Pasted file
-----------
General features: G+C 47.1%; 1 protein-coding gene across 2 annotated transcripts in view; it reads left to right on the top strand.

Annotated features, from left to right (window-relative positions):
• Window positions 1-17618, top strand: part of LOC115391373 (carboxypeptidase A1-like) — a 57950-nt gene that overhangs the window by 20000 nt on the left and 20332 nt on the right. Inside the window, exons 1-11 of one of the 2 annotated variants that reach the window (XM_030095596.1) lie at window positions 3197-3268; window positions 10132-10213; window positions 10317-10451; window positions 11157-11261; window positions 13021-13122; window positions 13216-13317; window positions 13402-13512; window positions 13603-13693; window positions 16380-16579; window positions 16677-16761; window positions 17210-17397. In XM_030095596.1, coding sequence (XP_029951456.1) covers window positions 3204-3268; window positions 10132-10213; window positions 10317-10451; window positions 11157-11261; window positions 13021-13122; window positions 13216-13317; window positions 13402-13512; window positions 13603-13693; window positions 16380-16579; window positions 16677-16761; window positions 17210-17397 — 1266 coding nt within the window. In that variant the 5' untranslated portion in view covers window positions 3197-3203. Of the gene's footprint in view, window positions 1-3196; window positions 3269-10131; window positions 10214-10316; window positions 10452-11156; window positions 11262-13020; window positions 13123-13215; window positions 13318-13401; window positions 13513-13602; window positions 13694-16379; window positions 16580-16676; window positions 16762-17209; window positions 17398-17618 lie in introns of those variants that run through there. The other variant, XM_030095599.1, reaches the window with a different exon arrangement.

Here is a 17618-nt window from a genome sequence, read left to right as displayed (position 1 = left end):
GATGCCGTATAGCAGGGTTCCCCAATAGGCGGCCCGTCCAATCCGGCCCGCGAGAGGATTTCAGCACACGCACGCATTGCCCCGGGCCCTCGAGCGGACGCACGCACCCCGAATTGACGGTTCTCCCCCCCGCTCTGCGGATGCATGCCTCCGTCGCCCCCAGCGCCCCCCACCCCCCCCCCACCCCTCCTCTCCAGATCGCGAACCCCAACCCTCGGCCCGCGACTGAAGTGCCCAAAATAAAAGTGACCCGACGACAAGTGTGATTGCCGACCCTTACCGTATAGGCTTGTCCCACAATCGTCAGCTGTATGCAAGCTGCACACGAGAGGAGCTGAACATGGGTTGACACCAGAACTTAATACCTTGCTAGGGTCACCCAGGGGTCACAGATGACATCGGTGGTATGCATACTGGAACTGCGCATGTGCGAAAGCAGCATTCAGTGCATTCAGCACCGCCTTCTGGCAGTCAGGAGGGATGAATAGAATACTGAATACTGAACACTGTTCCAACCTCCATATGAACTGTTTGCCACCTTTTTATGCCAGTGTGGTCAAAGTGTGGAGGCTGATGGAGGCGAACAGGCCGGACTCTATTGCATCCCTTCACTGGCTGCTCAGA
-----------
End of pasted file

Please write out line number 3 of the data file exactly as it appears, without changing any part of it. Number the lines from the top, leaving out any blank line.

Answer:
• Window positions 1-17618, top strand: part of LOC115391373 (carboxypeptidase A1-like) — a 57950-nt gene that overhangs the window by 20000 nt on the left and 20332 nt on the right. Inside the window, exons 1-11 of one of the 2 annotated variants that reach the window (XM_030095596.1) lie at window positions 3197-3268; window positions 10132-10213; window positions 10317-10451; window positions 11157-11261; window positions 13021-13122; window positions 13216-13317; window positions 13402-13512; window positions 13603-13693; window positions 16380-16579; window positions 16677-16761; window positions 17210-17397. In XM_030095596.1, coding sequence (XP_029951456.1) covers window positions 3204-3268; window positions 10132-10213; window positions 10317-10451; window positions 11157-11261; window positions 13021-13122; window positions 13216-13317; window positions 13402-13512; window positions 13603-13693; window positions 16380-16579; window positions 16677-16761; window positions 17210-17397 — 1266 coding nt within the window. In that variant the 5' untranslated portion in view covers window positions 3197-3203. Of the gene's footprint in view, window positions 1-3196; window positions 3269-10131; window positions 10214-10316; window positions 10452-11156; window positions 11262-13020; window positions 13123-13215; window positions 13318-13401; window positions 13513-13602; window positions 13694-16379; window positions 16580-16676; window positions 16762-17209; window positions 17398-17618 lie in introns of those variants that run through there. The other variant, XM_030095599.1, reaches the window with a different exon arrangement.